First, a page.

Because of the longevity of the soil-stored seeds of Genista species, which can remain dormant for at least ten years eliminating larger incursions has to be considered a long-term endeavour (Muyt 2001).

Non-chemical control: Seeds of Genista species usually fail to establish in dense shade. As such creating any soil disturbance will normally induce the mass germination of soil stored seeds, which may continue to germinate for a number of years. In established infestations of Genista, seed numbers can reach several thousand per square metre (Muyt 2001).

Mechanical control: Bulldozing and then burning has been used for larger infestations of English Broom Cytisus scoparius (Parsons & Cuthbertson 1992). However, to date there are no extensive populations of Madeira Broom requiring this approach. The advantages of bulldozing and burning are that the adult plants are killed, and the seeds are stimulated to germinate, thus quickening the process of waiting for seeds to germinate so they can be destroyed (Cochrane 2001).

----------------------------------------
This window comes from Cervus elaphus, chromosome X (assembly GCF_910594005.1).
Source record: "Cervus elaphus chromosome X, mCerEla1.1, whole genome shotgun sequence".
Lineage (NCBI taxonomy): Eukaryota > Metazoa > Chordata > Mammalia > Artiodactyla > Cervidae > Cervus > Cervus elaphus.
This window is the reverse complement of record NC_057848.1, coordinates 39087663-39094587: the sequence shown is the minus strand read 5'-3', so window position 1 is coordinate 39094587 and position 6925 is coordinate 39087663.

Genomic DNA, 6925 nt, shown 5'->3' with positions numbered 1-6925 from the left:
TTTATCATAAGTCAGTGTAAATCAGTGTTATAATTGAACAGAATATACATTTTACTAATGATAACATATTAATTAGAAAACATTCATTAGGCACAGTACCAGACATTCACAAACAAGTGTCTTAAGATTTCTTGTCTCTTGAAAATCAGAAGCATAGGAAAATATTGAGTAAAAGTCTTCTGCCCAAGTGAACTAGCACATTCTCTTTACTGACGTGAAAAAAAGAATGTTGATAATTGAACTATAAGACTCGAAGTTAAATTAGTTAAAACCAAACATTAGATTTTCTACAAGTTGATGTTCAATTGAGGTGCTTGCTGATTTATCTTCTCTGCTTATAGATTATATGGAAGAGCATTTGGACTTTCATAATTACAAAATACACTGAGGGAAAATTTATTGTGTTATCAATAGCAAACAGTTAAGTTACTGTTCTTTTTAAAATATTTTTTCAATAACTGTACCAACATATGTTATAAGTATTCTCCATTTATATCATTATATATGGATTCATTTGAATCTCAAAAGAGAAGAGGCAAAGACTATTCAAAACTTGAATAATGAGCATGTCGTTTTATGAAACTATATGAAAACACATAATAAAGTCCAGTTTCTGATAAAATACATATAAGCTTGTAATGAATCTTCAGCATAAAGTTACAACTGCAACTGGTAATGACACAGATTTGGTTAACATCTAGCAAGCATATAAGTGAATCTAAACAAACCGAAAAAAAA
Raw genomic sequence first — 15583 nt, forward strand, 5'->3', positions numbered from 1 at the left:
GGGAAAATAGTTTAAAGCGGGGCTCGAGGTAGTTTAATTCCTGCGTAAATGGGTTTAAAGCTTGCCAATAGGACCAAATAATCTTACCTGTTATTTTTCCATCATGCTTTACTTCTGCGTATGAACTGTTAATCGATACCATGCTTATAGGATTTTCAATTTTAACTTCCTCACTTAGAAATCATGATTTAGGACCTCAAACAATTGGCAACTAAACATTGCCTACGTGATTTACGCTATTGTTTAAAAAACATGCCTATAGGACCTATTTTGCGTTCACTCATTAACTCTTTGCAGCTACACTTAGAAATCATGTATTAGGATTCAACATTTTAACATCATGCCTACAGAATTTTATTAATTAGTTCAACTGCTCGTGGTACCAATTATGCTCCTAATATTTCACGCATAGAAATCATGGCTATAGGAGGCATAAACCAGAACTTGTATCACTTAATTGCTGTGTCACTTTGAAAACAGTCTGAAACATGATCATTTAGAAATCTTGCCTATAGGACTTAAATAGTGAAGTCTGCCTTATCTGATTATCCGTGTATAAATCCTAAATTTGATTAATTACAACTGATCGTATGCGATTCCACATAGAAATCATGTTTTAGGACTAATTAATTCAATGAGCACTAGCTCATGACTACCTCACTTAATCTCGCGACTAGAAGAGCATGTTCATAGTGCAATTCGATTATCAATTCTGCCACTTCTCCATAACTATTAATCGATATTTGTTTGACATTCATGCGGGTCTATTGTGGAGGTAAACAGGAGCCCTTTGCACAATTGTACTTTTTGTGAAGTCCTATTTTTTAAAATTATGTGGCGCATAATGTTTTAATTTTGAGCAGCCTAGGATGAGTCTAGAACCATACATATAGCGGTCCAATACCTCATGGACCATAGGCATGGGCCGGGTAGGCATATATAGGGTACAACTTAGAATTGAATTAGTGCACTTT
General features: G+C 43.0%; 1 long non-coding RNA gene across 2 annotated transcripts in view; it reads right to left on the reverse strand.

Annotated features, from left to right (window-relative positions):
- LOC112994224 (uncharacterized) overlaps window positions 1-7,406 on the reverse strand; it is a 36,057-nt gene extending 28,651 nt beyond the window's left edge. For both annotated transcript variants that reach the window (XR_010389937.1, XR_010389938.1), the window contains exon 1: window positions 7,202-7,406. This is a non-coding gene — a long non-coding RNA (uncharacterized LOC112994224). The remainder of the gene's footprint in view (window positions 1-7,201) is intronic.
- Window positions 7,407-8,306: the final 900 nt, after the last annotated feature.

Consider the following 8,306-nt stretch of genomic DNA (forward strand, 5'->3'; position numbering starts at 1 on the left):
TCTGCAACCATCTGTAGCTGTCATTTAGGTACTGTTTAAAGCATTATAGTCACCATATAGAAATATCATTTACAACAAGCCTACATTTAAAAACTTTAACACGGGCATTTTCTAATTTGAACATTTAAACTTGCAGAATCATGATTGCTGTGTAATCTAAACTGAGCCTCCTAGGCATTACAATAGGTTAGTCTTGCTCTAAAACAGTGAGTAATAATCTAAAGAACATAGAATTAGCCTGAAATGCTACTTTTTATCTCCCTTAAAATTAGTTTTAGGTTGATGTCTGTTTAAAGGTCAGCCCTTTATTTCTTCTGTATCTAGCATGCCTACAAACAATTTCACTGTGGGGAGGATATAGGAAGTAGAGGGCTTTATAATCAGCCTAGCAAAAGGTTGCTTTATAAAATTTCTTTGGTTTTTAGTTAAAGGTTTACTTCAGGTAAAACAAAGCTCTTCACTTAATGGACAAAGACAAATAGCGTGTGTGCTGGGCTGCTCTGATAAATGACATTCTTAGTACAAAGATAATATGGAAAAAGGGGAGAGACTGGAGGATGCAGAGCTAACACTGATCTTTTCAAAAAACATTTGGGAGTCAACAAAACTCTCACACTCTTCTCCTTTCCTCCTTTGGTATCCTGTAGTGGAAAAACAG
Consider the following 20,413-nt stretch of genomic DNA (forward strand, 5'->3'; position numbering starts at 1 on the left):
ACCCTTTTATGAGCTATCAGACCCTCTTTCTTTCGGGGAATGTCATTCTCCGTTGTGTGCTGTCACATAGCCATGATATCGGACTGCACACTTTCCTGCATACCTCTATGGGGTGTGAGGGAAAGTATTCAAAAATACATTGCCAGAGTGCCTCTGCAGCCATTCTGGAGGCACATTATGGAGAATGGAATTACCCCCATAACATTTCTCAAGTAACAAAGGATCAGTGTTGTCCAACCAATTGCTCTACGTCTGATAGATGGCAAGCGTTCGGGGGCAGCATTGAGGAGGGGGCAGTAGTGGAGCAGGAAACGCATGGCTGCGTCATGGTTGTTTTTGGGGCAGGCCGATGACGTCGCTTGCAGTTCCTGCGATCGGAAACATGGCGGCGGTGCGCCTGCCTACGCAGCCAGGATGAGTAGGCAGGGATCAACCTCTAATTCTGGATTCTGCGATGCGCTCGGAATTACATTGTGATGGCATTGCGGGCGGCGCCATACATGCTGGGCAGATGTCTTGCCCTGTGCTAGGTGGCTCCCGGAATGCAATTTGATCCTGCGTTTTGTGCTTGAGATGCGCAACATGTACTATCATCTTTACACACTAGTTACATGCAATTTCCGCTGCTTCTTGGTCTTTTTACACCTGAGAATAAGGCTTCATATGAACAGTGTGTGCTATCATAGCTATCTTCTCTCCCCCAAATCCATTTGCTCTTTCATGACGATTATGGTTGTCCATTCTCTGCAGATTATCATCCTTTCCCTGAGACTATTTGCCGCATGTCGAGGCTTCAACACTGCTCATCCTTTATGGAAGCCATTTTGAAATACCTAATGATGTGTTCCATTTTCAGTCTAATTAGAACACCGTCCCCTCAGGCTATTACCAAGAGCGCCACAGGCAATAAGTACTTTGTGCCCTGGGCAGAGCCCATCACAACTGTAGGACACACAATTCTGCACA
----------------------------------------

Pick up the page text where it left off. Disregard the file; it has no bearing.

Manual control: Hand weeding or hoeing is an option for where there are only isolated plants. 

Chemical control: Follow-up chemical management, such as spraying the seedlings with herbicide is necessary and may need to be done for many years (CRC 2003). In smaller incursions the cut and paint method can be applied (Muyt 2001).

Please see the Australian Pesticides and Veterinary Medicines Authority for chemical information http://www.apvma.gov.au .

Madeira Broom has also been recognised as a target for biological control through a cross-jurisdictional government process. This allows activities to be undertaken to develop effective biological controls.

Does it have a biological control agent?


When does it grow? (lifecycle/growth calendar)

Madeira Broom normally flowers between July and April (Webb et al. 1988).

There is little information available about the life cycle of Madeira Broom. Most of the growing period of other Genista species in southeastern Australia occurs during the warmer months (National Herbarium of Victoria 2007; Stajsic 2007, pers. comm.). Cape Broom (Genista monspessulana) and Flax-leaf Broom (G. linifolia) do not produce flowers until they are at least two years old, and usually live no more than ten years (Parsons & Cuthbertson 1992; Muyt 2001).